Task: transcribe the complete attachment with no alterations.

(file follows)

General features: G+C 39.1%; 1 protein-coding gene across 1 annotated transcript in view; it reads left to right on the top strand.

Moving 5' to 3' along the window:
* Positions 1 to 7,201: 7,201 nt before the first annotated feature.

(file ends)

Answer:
General features: G+C 39.1%; 1 protein-coding gene across 1 annotated transcript in view; it reads left to right on the top strand.

Moving 5' to 3' along the window:
* Positions 1 to 7,201: 7,201 nt before the first annotated feature.